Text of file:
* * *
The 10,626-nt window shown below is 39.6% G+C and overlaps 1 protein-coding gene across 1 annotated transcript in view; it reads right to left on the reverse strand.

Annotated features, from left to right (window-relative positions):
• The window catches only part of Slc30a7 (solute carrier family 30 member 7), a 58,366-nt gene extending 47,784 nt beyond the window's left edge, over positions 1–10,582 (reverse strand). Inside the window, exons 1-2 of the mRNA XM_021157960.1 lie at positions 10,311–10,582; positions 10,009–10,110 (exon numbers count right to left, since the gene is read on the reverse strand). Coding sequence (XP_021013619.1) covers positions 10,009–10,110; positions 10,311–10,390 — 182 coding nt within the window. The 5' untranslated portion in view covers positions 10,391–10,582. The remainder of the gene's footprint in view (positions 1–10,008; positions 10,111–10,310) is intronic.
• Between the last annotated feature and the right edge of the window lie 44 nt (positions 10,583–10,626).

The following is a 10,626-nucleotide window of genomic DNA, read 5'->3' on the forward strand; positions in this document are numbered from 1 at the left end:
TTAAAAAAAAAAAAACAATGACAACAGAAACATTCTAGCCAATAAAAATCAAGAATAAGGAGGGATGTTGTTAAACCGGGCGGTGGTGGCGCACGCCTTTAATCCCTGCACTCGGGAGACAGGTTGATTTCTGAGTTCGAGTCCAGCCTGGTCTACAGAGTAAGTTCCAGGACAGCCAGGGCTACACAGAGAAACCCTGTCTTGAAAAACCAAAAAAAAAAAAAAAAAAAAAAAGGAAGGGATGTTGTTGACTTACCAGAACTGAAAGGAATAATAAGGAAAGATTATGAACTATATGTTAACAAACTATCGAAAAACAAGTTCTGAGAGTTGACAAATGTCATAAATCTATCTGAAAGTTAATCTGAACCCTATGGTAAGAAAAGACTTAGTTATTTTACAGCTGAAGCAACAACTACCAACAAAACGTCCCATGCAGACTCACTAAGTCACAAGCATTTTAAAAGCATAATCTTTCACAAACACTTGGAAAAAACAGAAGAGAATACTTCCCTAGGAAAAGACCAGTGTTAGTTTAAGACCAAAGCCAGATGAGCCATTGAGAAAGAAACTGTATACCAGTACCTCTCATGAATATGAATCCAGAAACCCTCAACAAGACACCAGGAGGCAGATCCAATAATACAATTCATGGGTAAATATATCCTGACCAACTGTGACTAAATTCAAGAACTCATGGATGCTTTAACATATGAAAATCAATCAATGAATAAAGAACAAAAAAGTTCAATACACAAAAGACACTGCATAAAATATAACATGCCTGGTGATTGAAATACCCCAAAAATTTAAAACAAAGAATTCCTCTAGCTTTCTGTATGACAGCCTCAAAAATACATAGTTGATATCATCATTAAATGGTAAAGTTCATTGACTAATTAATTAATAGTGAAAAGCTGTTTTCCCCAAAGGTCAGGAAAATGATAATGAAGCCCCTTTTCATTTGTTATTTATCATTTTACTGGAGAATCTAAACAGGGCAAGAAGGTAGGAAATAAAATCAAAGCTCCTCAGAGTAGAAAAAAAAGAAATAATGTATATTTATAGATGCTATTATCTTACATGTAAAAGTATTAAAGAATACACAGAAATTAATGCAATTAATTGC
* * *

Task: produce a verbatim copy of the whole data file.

The 10,626-nt window shown below is 39.6% G+C and overlaps 1 protein-coding gene across 1 annotated transcript in view; it reads right to left on the reverse strand.

Annotated features, from left to right (window-relative positions):
• The window catches only part of Slc30a7 (solute carrier family 30 member 7), a 58,366-nt gene extending 47,784 nt beyond the window's left edge, over positions 1–10,582 (reverse strand). Inside the window, exons 1-2 of the mRNA XM_021157960.1 lie at positions 10,311–10,582; positions 10,009–10,110 (exon numbers count right to left, since the gene is read on the reverse strand). Coding sequence (XP_021013619.1) covers positions 10,009–10,110; positions 10,311–10,390 — 182 coding nt within the window. The 5' untranslated portion in view covers positions 10,391–10,582. The remainder of the gene's footprint in view (positions 1–10,008; positions 10,111–10,310) is intronic.
• Between the last annotated feature and the right edge of the window lie 44 nt (positions 10,583–10,626).

The following is a 10,626-nucleotide window of genomic DNA, read 5'->3' on the forward strand; positions in this document are numbered from 1 at the left end:
TTAAAAAAAAAAAAACAATGACAACAGAAACATTCTAGCCAATAAAAATCAAGAATAAGGAGGGATGTTGTTAAACCGGGCGGTGGTGGCGCACGCCTTTAATCCCTGCACTCGGGAGACAGGTTGATTTCTGAGTTCGAGTCCAGCCTGGTCTACAGAGTAAGTTCCAGGACAGCCAGGGCTACACAGAGAAACCCTGTCTTGAAAAACCAAAAAAAAAAAAAAAAAAAAAAAGGAAGGGATGTTGTTGACTTACCAGAACTGAAAGGAATAATAAGGAAAGATTATGAACTATATGTTAACAAACTATCGAAAAACAAGTTCTGAGAGTTGACAAATGTCATAAATCTATCTGAAAGTTAATCTGAACCCTATGGTAAGAAAAGACTTAGTTATTTTACAGCTGAAGCAACAACTACCAACAAAACGTCCCATGCAGACTCACTAAGTCACAAGCATTTTAAAAGCATAATCTTTCACAAACACTTGGAAAAAACAGAAGAGAATACTTCCCTAGGAAAAGACCAGTGTTAGTTTAAGACCAAAGCCAGATGAGCCATTGAGAAAGAAACTGTATACCAGTACCTCTCATGAATATGAATCCAGAAACCCTCAACAAGACACCAGGAGGCAGATCCAATAATACAATTCATGGGTAAATATATCCTGACCAACTGTGACTAAATTCAAGAACTCATGGATGCTTTAACATATGAAAATCAATCAATGAATAAAGAACAAAAAAGTTCAATACACAAAAGACACTGCATAAAATATAACATGCCTGGTGATTGAAATACCCCAAAAATTTAAAACAAAGAATTCCTCTAGCTTTCTGTATGACAGCCTCAAAAATACATAGTTGATATCATCATTAAATGGTAAAGTTCATTGACTAATTAATTAATAGTGAAAAGCTGTTTTCCCCAAAGGTCAGGAAAATGATAATGAAGCCCCTTTTCATTTGTTATTTATCATTTTACTGGAGAATCTAAACAGGGCAAGAAGGTAGGAAATAAAATCAAAGCTCCTCAGAGTAGAAAAAAAAGAAATAATGTATATTTATAGATGCTATTATCTTACATGTAAAAGTATTAAAGAATACACAGAAATTAATGCAATTAATTGC